Alina Sewing and Design
Yeah, you read it right. $3.

Let me explain why this is so amazing…
Capiz chandeliers are not cheap.
Take a look at this one from Cielo Home for $1,375:
Or, how about this one from the Well Appointed House for $396:
Or, maybe a little bit more reasonable (joking) at $295, there’s West Elm’s capiz chandelier:
So you see my point. Capiz chandeliers = not cheap.
So fast forward to the light fixture in my bedroom (remember the postcard shelves?). One of the down sides to living in an apartment is the fixtures. (Wait…are there any up sides to living in an apartment??) You have to work with what ya got.

And this, my friends, is not a lot to work with.
So I took the glass cover off to see what I could potentially work with. I started wondering what I could install here that would be temporary and harm-free when I move out. I had seen people attach drum shades to existing fixtures to immediately create a brand new, temporary fixture, but because of how close this bulb is to the ceiling, that wasn’t going to work.
So one day in December, I was looking through blogs and saw a tutorial on Bower Power Blog for using wax paper to make a paper tree. In that post, she mentioned using the same wax paper method to create a capiz chandelier. *Cue tires-screeching-to-a-halt sound.* Picture a light bulb appearing above my head. (No pun intended. Seriously. 😉 )
A capiz chandelier…out of wax paper…
Knowing what I had to work with, I started planning some type of frame to hang strands of wax paper circles from. I’m sure there are several different ways I could have done this, but this one worked well for me.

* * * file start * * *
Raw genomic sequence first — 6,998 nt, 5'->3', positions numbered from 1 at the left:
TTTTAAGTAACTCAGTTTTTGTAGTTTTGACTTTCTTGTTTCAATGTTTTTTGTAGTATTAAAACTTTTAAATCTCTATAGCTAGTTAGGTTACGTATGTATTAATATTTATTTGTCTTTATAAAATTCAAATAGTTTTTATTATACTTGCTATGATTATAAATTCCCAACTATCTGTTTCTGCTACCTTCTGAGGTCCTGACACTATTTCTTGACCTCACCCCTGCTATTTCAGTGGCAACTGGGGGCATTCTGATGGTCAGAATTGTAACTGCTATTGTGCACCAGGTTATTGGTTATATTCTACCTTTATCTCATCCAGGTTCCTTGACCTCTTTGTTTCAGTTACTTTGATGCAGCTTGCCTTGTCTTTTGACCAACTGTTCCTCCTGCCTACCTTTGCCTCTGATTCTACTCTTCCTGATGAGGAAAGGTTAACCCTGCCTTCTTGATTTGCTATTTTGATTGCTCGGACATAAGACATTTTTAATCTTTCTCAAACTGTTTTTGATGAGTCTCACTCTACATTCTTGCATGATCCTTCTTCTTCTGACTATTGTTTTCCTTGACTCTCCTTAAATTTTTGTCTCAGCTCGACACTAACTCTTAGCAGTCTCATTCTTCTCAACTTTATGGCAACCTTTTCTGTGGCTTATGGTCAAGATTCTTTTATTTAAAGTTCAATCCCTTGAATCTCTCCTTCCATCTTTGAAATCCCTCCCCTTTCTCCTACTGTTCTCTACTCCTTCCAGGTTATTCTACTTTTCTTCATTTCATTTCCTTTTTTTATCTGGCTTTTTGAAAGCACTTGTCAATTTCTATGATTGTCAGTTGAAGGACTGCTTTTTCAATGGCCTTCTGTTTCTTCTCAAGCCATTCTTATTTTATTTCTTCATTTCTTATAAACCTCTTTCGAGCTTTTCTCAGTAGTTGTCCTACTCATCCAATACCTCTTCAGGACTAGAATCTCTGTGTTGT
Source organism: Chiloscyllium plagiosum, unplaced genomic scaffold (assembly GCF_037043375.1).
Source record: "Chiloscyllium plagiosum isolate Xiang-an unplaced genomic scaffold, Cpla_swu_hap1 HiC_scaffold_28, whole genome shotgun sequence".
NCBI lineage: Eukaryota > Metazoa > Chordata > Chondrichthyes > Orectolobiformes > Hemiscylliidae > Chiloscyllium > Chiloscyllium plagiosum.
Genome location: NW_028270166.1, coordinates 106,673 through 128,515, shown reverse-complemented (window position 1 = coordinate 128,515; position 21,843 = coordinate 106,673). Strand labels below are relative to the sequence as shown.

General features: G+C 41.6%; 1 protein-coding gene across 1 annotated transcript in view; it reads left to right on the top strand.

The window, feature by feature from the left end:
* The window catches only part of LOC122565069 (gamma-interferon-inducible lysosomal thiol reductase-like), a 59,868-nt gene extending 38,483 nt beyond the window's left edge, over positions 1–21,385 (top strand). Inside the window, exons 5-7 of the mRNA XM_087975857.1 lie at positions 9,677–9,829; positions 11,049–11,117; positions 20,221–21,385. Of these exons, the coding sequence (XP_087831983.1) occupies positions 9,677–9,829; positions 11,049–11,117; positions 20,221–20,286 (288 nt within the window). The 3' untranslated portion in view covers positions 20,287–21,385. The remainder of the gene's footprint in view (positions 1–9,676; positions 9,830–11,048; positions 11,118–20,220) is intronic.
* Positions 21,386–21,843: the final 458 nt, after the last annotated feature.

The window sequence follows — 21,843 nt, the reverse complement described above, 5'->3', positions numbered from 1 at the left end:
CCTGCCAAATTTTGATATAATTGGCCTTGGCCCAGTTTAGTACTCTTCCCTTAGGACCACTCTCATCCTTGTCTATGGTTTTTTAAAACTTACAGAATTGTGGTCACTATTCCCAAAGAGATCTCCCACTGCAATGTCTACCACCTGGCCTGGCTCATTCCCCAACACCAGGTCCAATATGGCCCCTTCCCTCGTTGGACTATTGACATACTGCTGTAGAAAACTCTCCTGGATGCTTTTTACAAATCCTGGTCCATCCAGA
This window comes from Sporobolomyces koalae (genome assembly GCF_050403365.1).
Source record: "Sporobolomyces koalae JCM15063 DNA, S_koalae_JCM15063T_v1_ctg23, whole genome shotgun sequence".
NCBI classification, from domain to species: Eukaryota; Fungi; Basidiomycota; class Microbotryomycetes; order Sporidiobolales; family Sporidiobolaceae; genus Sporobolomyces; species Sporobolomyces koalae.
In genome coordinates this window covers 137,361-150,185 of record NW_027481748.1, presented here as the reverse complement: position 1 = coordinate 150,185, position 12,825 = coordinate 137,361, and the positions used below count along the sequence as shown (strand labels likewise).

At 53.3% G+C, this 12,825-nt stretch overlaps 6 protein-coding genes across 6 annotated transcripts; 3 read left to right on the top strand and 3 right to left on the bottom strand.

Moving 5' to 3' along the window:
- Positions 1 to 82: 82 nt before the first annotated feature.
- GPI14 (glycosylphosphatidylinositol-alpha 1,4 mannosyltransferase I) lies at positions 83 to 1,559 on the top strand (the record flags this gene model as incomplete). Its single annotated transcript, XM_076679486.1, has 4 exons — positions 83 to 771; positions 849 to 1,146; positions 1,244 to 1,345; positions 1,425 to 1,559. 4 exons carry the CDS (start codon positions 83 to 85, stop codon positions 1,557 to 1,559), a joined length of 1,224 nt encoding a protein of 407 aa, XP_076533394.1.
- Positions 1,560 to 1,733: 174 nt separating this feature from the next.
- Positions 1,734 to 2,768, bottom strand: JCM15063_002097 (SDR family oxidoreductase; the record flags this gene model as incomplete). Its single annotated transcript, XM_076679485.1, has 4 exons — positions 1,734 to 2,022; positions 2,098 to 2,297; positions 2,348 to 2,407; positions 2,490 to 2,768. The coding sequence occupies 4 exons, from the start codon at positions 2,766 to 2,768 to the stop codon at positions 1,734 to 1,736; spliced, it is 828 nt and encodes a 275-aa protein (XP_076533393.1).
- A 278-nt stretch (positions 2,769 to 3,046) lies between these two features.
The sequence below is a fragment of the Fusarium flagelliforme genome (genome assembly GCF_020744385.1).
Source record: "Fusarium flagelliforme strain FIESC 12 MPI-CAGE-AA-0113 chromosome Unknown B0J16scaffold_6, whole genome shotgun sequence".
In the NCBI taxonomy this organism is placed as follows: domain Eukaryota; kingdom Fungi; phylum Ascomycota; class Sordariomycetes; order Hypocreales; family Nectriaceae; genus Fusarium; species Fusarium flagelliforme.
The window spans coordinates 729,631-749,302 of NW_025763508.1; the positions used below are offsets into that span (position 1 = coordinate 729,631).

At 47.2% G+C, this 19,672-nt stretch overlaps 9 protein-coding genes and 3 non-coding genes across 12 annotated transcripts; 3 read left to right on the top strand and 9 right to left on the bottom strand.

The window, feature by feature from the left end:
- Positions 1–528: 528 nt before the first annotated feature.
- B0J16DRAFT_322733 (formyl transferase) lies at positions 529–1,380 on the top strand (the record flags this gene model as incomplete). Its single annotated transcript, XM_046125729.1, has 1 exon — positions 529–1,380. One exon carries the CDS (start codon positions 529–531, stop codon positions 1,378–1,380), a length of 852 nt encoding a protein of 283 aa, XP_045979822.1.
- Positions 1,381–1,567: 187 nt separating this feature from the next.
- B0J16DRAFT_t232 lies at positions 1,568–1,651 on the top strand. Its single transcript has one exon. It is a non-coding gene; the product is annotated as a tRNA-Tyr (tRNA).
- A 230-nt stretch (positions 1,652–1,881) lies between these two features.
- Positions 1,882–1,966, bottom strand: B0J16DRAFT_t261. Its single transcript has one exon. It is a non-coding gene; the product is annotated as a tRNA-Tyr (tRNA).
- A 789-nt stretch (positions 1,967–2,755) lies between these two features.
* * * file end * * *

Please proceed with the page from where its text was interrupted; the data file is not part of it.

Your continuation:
So, enter several trips to Goodwill and other secondhand shops in search of the right lampshade to tear apart and use. (Yes, this is finally the post about the search for lampshades I’ve been alluding to.)
These are the materials I started with: a lamp shade, wax paper, fishing line and a wire hanger.

I started by tearing apart the lamp shade since I only needed the wire spheres from within the frame. I chose this shade because it was one that attached directly to the light bulb itself (as opposed to a harp).

This was the first try at a frame. I ended up adding a third tier between the two pictured to give it more fullness, but you get the idea. I wrapped the top tier in white grosgrain ribbon (from the dollar store…I already had it!) to cover the color of the wire since you might see it through the wax paper. The “V” pieces are pieces of wire I cut from the wire hanger and super glued/hot glued on.
Then came the task of making the faux capiz shells. Warning: this will take a lot of patience, time and is much easier if you have a circle cutter; I do not have a circle cutter and I was too cheap frugal to buy one just for this project…so I used an exacto knife and cutting mat.
I took three sheets of wax paper, ironed them together and used the lid of a baby food jar to trace the circles onto my paper. I was at least wise enough to staple three sheets together so I would be cutting out multiple circles at a time.

And so you cut. And cut. And cut.
And cut…and cut…andcutandcutandcutandcut. *gasps for breath*
I cut somewhere close to 550 circles, I think. I was making strands of 10 and did three tiers of strands…so…this took a few nights of cuttingcuttingCUTTING. I just kept telling myself how much money I was saving, which = a lot.
I ended up forgoing the fishing line and using plain old white thread to connect the circles (this provided a lot more movement to the strands, which is important for capiz chandeliers!), so I was able to take that back, making the only cost for this project the wax paper and lamp shade. I just laid the circles down in a row, laid a string across them and dabbed a dot of hot glue at the top of each circle (see picture below).
So, in summation, you iron-iron-iron, cut-cut-cut, glue-glue-glue and attach-attach-attach the strands to the frame. Capisce? Err…capiz? 😉
How much better is this??

Doesn’t it look like the expensive chandeliers up there? Best $3 I’ve ever spent.

I’m linking to:


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